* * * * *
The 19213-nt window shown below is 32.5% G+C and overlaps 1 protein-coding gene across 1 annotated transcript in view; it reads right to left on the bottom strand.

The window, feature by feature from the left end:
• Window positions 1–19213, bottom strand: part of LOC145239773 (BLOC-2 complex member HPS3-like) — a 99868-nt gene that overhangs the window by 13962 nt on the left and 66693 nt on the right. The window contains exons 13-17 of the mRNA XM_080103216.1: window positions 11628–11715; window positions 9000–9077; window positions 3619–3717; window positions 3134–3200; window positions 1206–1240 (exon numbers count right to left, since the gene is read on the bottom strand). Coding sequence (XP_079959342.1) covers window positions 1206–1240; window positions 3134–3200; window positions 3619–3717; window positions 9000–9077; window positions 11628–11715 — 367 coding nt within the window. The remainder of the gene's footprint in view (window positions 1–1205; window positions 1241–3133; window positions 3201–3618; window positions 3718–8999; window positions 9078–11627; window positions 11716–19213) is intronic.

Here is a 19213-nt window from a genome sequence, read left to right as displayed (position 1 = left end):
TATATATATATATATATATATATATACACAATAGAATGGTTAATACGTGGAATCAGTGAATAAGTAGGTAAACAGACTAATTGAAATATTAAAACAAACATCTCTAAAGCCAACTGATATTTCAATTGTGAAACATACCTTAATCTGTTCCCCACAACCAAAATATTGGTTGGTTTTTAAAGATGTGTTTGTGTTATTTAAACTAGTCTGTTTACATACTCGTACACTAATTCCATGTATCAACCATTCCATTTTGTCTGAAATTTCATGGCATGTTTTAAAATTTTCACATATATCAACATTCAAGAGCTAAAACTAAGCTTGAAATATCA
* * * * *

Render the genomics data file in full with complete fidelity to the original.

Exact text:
The 19213-nt window shown below is 32.5% G+C and overlaps 1 protein-coding gene across 1 annotated transcript in view; it reads right to left on the bottom strand.

The window, feature by feature from the left end:
• Window positions 1–19213, bottom strand: part of LOC145239773 (BLOC-2 complex member HPS3-like) — a 99868-nt gene that overhangs the window by 13962 nt on the left and 66693 nt on the right. The window contains exons 13-17 of the mRNA XM_080103216.1: window positions 11628–11715; window positions 9000–9077; window positions 3619–3717; window positions 3134–3200; window positions 1206–1240 (exon numbers count right to left, since the gene is read on the bottom strand). Coding sequence (XP_079959342.1) covers window positions 1206–1240; window positions 3134–3200; window positions 3619–3717; window positions 9000–9077; window positions 11628–11715 — 367 coding nt within the window. The remainder of the gene's footprint in view (window positions 1–1205; window positions 1241–3133; window positions 3201–3618; window positions 3718–8999; window positions 9078–11627; window positions 11716–19213) is intronic.

Here is a 19213-nt window from a genome sequence, read left to right as displayed (position 1 = left end):
TATATATATATATATATATATATATACACAATAGAATGGTTAATACGTGGAATCAGTGAATAAGTAGGTAAACAGACTAATTGAAATATTAAAACAAACATCTCTAAAGCCAACTGATATTTCAATTGTGAAACATACCTTAATCTGTTCCCCACAACCAAAATATTGGTTGGTTTTTAAAGATGTGTTTGTGTTATTTAAACTAGTCTGTTTACATACTCGTACACTAATTCCATGTATCAACCATTCCATTTTGTCTGAAATTTCATGGCATGTTTTAAAATTTTCACATATATCAACATTCAAGAGCTAAAACTAAGCTTGAAATATCA